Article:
Environment

National award for Western Riverina feral pig eradication program

Edwina Mason17 March 2022
Wild pigs

Using a range of technology the feral pig population in the Western Riverina has been curbed. Photo: Supplied.

The Western Riverina Pest Project has been awarded a national Froggatt Award for delivering the largest feral pig control program in Australia.

The annual awards, named in honour of the Australian entomologist who was a lone voice lobbying against the deliberate release of cane toads in the 1930s, recognises outstanding achievements in Australia’s fight against environmental weeds, diseases and pest animals.

The project has been recognised by the Invasive Species Council in the control and eradication award category for innovative use of emerging technology.

The Western Riverina Project began in 2016, focusing on feral pig control along the Murrumbidgee and Lachlan Rivers in NSW.

Local Land Services biosecurity officer in the Riverina region Suzie Holbery, who nominated the project, said it was the largest feral pig control program in Australia.

Riverina Local Land Services biosecurity officer Suzie Holbery and Biosecurity and Emergency services manager Michael Leane

Winning the war and a national award: Riverina Local Land Services biosecurity officer Suzie Holbery and Biosecurity and Emergency services manager Michael Leane. Photo: Supplied.

“Landholders in the region reported feral pig numbers rising at an alarming rate, increasing stock losses, particularly newborn lambs,” she explained.

“This burgeoning feral pig population was also threatening fragile wetland ecosystems.”

Harbouring concerns the thriving feral pig population levels would exceed two million by 2023, the local branch of the NSW Farmers Association contacted Local Land Services from both Riverina and Western regions to coordinate a program and implement a targeted strategic plan.

“The scale of the initial problem was massive, meaning we needed to work together with landholders and a range of public agencies to respond in kind,” Ms Holbery said.

Work soon began to dramatically reduce the abundance of feral pigs and curb their rate of reproduction. It became a very high-tech undertaking.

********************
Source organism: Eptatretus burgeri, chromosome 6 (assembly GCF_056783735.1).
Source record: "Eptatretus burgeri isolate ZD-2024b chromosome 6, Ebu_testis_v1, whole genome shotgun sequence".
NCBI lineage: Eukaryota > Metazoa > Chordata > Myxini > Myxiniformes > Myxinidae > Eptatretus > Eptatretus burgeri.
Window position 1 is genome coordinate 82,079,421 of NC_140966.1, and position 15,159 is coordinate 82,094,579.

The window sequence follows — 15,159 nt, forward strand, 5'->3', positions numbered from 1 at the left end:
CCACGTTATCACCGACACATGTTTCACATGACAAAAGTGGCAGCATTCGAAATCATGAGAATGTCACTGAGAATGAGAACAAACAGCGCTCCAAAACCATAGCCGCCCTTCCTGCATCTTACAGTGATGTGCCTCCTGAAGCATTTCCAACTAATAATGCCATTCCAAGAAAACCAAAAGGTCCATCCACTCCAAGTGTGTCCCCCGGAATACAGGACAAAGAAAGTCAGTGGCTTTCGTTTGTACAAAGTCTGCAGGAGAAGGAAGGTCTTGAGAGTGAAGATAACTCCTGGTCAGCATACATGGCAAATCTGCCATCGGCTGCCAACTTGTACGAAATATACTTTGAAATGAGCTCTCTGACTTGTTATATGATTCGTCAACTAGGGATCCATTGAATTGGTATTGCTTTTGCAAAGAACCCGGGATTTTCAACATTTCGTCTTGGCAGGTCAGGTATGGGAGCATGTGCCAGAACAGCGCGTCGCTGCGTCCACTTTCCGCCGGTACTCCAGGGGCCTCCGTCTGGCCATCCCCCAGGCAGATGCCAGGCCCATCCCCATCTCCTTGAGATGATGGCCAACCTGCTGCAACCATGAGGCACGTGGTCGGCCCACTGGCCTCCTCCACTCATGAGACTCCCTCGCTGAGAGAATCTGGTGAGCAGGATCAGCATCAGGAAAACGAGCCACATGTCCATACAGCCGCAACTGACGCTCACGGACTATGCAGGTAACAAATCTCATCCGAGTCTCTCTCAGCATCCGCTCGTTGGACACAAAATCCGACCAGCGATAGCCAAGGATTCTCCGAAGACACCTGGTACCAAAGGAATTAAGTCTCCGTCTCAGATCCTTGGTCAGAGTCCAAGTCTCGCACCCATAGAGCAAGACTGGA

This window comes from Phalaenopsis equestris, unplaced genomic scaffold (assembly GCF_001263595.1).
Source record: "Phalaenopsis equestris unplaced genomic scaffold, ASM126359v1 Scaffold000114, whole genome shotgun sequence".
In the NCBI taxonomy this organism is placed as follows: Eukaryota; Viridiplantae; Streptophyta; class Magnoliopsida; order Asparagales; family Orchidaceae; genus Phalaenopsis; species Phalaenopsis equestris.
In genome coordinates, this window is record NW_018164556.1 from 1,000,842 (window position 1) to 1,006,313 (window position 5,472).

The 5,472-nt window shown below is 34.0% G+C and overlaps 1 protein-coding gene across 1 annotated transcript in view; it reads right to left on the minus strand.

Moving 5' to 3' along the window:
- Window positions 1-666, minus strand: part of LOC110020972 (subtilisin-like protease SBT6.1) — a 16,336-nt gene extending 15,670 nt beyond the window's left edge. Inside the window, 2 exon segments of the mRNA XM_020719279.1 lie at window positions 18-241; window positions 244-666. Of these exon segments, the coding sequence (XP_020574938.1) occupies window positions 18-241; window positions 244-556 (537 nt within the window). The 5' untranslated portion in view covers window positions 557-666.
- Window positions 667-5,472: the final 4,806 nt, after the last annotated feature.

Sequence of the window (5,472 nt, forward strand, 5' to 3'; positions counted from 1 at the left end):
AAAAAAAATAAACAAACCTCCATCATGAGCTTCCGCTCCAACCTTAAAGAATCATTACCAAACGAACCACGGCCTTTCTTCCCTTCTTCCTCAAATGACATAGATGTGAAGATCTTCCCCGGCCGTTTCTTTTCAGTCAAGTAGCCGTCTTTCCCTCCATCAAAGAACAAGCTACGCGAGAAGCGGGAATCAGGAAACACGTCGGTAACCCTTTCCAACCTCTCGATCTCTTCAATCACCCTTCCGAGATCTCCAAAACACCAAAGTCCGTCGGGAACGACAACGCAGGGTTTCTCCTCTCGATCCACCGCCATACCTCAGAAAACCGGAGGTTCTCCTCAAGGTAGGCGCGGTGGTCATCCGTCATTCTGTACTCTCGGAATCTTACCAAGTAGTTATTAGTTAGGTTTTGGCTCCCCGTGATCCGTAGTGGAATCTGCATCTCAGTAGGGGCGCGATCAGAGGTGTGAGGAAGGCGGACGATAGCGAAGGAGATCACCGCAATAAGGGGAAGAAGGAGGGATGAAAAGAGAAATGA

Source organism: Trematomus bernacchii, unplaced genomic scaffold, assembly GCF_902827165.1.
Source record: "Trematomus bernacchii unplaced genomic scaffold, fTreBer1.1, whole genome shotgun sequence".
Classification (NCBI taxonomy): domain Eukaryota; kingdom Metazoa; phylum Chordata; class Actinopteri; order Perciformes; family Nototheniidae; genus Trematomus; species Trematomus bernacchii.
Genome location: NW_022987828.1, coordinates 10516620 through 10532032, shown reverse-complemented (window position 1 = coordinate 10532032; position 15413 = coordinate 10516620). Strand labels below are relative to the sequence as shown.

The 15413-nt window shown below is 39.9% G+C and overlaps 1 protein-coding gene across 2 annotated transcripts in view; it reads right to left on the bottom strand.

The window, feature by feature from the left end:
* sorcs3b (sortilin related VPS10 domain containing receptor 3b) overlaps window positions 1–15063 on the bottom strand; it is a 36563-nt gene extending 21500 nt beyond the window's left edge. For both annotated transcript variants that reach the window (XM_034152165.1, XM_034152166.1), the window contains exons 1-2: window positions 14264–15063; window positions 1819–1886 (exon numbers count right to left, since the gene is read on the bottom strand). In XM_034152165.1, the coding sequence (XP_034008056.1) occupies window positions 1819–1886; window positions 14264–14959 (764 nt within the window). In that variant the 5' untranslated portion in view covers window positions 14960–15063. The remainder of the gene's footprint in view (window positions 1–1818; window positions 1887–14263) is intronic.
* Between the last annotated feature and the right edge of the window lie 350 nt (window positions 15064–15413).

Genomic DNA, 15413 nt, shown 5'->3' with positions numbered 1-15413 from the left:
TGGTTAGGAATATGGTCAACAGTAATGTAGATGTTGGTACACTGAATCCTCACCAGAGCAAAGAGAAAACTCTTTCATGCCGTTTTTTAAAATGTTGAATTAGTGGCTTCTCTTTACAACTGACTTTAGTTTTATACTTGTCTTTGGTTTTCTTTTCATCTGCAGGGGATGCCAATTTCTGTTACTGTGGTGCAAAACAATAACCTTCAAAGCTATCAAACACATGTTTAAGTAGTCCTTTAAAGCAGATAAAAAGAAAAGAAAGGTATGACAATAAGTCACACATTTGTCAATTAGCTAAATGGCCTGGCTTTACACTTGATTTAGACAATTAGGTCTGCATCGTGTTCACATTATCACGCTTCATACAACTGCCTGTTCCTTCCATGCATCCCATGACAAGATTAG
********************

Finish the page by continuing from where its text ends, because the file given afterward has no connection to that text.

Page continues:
“We used helicopter-mounted thermal cameras to gauge populations and then to monitor the impact our work was delivering and we’re very pleased with the result,” Ms Holbery said.


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The project integrated a suite of other innovative technology including remote camera monitoring, livestock exclusion bait containment yards that allowed pigs access without harming cattle or merino sheep livestock and sampling feral pig DNA and blood to minimise disease outbreaks.

Results from the DNA sampling, handled through the CSIRO, have been incorporated into Australia’s African swine fever preparedness strategy.

“Thermal camera technology was also trialled during aerial shooting programs to assist shooters in locating feral animals hidden from our standard view,” said Ms Holbery.

GPS tracking collars were fitted to 33 feral pigs to measure their dispersal in response to aerial shooting.

Covering more than 1.4 million ha of privately and publicly owned land, the project has removed 43,608 feral pigs from the Western Riverina region.

“The population density was reduced from a peak of 11.2 pigs per sq km in 2017, down to 0.88 pigs in 2020,” Ms Holbery said.


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Riverina Local Land Services general manager Ray Willis said he’s proud of these results and thanked landholders, project partners and staff for their support.

“This work is a collaboration between landholders, Riverina, Western and Murray Local Land Services, NSW National Parks and Wildlife Service and the NSW Department of Primary Industries to meet this emerging environmental threat head on,” he said.

“The project also used much innovation and out-of-the-box thinking to control feral pigs and monitor our impact.”

Feral deer and goats in the region were also targeted during aerial shooting programs on consenting properties.

Ms Holbery said the program’s purpose was to increase ground-based control of these pest species and reinvigorate coordinated fox baiting groups.

“The removal of these feral animals from West Riverina protects livestock from predation and disease and improves the health of the many wetlands and native species that exist across the landscape,” she said.

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